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How I Learned Not to Be Intimidated by My Marble Floors
By Teresa Meek
When my husband and I bought a new house two years ago, I was dazzled by the master bath’s marble floor. White with slanting veins of gray and brownish-gold, the pattern excited my eyes. The marble was shiny, yet didn’t appear polished—it seemed to glow from within. The elegant pattern was repeated in the marble shower tiles.
I wasn’t sure how to clean marble, so I did a little internet research. What I found scared the heck out of me.
“Great care is required to maintain your floor’s shine and prevent scratching,” one site said. “DON'T use vinegar, bleach, ammonia or other general-purpose cleaners,” another warned. Vacuum regularly, but not with an old machine—the wheels and attachments can scratch up your marble, the internet said. So can sand, and even dirt.
Yikes! For months, I just vacuumed (fortunately, my machine was new) and spot-cleaned with a moist paper towel. I was afraid to mop, since water can stain marble and I didn’t know how much was too much. Since then, I’ve boosted my confidence about caring for marble. It’s actually simple once you know the basics.
Marble is porous and can stain when it absorbs liquids, says Jacqueline Tabbah, vice president of the family-owned International Stoneworks in Houston, which restores stone floors.
Stains usually occur in marble kitchens, caused by grease, though make-up and lotions can stain marble surfaces in the bathroom. Stains discolor marble and have a dark appearance.
An etch mark is different—it’s a chemical corrosion of the surface layer of the stone, rather than a seeped-in stain. Etching is caused by the acids found in most household cleaners and in substances like tomato sauce, lemon juice, and alcohol. Etch marks are often invisible when you look straight at them, but at an angle, they appear duller and less shiny than the surrounding surface.
Many people think etch marks are stains, then search Google about how to remove them and get completely wrong information, Tabbah said. Here’s an easy way to tell the difference: If a spot is lighter than the surrounding stone, it is most likely an etch mark. If a spot is darker than the surrounding stone, it is probably a stain.
To remove stains, use a poultice, which you can buy at a hardware store. Spread it on the stain, then cover the area with plastic wrap, holding it down with painter’s tape. The next day, gently wipe it up. If the stain is still there but noticeably lighter, repeat the procedure. If it’s just as bad as it was, don’t bother—it will only come out with the help of a professional restorer.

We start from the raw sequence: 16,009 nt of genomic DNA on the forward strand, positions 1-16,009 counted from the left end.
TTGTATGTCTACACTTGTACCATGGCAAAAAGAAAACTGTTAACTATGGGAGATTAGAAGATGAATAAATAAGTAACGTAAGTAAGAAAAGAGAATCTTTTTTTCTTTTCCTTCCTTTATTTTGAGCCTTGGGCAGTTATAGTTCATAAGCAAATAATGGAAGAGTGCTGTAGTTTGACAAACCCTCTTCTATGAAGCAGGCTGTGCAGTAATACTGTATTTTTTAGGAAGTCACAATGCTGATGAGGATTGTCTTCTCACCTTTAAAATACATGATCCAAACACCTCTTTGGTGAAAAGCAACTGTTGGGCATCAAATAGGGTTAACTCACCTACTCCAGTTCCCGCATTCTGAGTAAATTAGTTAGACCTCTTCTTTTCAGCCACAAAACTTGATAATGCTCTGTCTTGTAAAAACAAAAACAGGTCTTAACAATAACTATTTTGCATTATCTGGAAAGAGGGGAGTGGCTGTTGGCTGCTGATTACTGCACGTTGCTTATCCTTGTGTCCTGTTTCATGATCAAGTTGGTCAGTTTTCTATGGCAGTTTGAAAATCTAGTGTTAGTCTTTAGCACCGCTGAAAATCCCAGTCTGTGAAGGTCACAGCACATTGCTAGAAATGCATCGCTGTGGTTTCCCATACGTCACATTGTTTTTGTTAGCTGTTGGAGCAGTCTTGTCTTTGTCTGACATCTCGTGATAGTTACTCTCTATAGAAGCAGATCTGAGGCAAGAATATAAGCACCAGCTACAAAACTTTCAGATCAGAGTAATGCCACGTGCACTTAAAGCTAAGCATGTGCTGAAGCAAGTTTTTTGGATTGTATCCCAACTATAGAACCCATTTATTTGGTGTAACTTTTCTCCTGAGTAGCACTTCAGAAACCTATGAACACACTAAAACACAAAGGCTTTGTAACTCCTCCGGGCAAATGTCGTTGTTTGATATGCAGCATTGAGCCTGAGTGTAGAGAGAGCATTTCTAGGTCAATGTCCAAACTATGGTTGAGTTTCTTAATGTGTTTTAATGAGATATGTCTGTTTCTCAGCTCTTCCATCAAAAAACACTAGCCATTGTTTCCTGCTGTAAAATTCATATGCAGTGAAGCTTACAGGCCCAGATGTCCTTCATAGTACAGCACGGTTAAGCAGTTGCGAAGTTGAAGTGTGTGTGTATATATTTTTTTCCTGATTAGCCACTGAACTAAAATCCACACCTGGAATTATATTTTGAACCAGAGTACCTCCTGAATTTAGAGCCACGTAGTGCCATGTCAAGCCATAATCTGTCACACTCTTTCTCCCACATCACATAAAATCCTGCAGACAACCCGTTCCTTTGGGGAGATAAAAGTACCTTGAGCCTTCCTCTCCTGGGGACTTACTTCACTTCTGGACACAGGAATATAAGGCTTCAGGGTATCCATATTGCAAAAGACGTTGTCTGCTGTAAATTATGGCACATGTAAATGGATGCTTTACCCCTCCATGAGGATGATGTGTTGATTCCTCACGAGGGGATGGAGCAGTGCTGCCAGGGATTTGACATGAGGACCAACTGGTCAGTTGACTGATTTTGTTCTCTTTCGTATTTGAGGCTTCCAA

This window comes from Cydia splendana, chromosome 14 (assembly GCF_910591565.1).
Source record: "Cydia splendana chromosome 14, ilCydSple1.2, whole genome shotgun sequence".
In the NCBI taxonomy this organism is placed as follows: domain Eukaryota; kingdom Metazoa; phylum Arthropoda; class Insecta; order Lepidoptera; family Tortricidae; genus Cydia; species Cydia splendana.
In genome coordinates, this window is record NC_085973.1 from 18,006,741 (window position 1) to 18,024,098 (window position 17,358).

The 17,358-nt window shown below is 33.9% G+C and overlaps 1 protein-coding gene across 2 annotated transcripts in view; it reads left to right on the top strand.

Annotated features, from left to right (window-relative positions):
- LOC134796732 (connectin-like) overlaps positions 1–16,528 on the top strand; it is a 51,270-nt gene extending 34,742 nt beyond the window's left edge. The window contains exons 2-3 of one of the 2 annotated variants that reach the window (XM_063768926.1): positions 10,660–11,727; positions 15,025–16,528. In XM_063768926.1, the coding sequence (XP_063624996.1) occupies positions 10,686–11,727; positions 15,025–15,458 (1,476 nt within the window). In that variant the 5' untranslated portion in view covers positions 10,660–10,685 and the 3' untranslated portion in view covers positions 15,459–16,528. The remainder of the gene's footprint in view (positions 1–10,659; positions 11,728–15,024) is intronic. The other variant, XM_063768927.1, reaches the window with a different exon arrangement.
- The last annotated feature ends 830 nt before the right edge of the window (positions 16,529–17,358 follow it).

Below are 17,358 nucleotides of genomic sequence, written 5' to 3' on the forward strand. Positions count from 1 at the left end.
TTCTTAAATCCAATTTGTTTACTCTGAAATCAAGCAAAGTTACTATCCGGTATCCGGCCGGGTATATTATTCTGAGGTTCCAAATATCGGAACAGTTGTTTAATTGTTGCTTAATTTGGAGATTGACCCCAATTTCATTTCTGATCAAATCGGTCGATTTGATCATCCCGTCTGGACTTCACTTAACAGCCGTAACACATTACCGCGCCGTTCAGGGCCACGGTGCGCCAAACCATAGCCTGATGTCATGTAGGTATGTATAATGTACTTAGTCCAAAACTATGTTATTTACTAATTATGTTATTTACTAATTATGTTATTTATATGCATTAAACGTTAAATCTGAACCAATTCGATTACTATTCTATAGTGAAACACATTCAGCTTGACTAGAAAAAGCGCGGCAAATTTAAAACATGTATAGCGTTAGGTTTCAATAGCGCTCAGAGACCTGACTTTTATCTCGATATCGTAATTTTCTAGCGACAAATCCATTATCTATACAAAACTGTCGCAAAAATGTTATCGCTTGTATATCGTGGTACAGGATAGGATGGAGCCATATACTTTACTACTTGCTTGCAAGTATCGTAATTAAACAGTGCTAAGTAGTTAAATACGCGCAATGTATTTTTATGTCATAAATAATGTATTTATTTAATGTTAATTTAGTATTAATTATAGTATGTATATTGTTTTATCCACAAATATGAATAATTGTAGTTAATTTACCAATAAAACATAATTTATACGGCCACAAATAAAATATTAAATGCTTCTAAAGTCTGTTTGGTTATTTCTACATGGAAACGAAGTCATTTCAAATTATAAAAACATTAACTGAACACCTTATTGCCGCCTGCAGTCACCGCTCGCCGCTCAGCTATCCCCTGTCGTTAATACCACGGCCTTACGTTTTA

If you have etch marks, the good news is that they’re less obvious than stains. The bad news is, you can’t remove them. But you can prevent them by wiping up spills immediately and using the right cleaners.
Acids are the main enemy of calcitic marbles. Avoid cleaners containing vinegar or citrus, as well as abrasive powders and creams, which can scratch softer stones. Very strong household cleaners like toilet bowl cleaner, metal cleaner, or oven cleaners can cause irreparable etching or permanent color changes in stone.
Tabbah recommends finding a cleaner with a pH level of at least 7 or 8, or buying one that specifically mentions marble.
You Can Mop—Here’s How.
It turns out my fears about mopping were overblown. “A microfiber mop is the main line of defense for your marble floor,” says Tom Workman, owner of Floor Cleaning Experts, a Florida company that cleans and restores commercial and residential floors. A dry microfiber mop draws in dry hair and dirt. For deeper cleaning, saturate the mop with water. The thin microfibers, less than 1/200th the width of a human hair, have tiny triangular wedges that lift grease and oil as the mop glides across the floor. They do a great job of cleaning without using chemicals. The small amount of water won’t stain your marble.
If you have hard water, a water softener is a must, Workman says. Mineral deposits build up slowly but surely, requiring professional honing and polishing to remove. My house has well water, full of minerals and hard as can be. That explains the streak marks in my shower. If you don’t use a water softener, at least squeegee the walls after use.
Use a Doormat
Place a mat outside your front door and another mat or a rug inside. They’ll absorb dirt and sand before it gets to your marble floors.
Don’t shy away from marble—caring for it is easy if you follow these simple rules. And for unique, elegant beauty, nothing else compares.
After two years, the dancing swirls of gray and gold in my marble tiles still excite my eyes. But the thought of cleaning them no longer sends butterflies to my stomach. For more information for caring for marble floors and other stone surfaces, visit www.naturalstoneinstitute.org/consumers/care.